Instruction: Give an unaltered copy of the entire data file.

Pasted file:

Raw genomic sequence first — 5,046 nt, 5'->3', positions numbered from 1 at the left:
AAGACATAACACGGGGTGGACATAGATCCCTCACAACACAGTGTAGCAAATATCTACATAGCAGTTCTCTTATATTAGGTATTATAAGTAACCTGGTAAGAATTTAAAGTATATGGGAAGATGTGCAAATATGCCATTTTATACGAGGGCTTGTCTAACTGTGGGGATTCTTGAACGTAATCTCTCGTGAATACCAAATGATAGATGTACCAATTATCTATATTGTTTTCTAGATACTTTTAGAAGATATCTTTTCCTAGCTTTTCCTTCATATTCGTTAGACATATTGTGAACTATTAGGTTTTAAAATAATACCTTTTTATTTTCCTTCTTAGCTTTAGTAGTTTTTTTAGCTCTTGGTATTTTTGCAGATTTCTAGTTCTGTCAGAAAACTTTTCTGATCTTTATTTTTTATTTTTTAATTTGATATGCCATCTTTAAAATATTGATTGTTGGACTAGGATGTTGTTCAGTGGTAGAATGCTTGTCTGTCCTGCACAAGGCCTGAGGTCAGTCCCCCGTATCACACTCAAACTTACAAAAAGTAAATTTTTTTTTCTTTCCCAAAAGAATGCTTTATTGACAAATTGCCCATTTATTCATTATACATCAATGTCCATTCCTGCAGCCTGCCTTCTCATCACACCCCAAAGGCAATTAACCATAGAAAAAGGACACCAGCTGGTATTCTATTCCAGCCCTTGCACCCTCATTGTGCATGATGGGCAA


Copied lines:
Raw genomic sequence first — 5,046 nt, 5'->3', positions numbered from 1 at the left:
AAGACATAACACGGGGTGGACATAGATCCCTCACAACACAGTGTAGCAAATATCTACATAGCAGTTCTCTTATATTAGGTATTATAAGTAACCTGGTAAGAATTTAAAGTATATGGGAAGATGTGCAAATATGCCATTTTATACGAGGGCTTGTCTAACTGTGGGGATTCTTGAACGTAATCTCTCGTGAATACCAAATGATAGATGTACCAATTATCTATATTGTTTTCTAGATACTTTTAGAAGATATCTTTTCCTAGCTTTTCCTTCATATTCGTTAGACATATTGTGAACTATTAGGTTTTAAAATAATACCTTTTTATTTTCCTTCTTAGCTTTAGTAGTTTTTTTAGCTCTTGGTATTTTTGCAGATTTCTAGTTCTGTCAGAAAACTTTTCTGATCTTTATTTTTTATTTTTTAATTTGATATGCCATCTTTAAAATATTGATTGTTGGACTAGGATGTTGTTCAGTGGTAGAATGCTTGTCTGTCCTGCACAAGGCCTGAGGTCAGTCCCCCGTATCACACTCAAACTTACAAAAAGTAAATTTTTTTTTCTTTCCCAAAAGAATGCTTTATTGACAAATTGCCCATTTATTCATTATACATCAATGTCCATTCCTGCAGCCTGCCTTCTCATCACACCCCAAAGGCAATTAACCATAGAAAAAGGACACCAGCTGGTATTCTATTCCAGCCCTTGCACCCTCATTGTGCATGATGGGCAA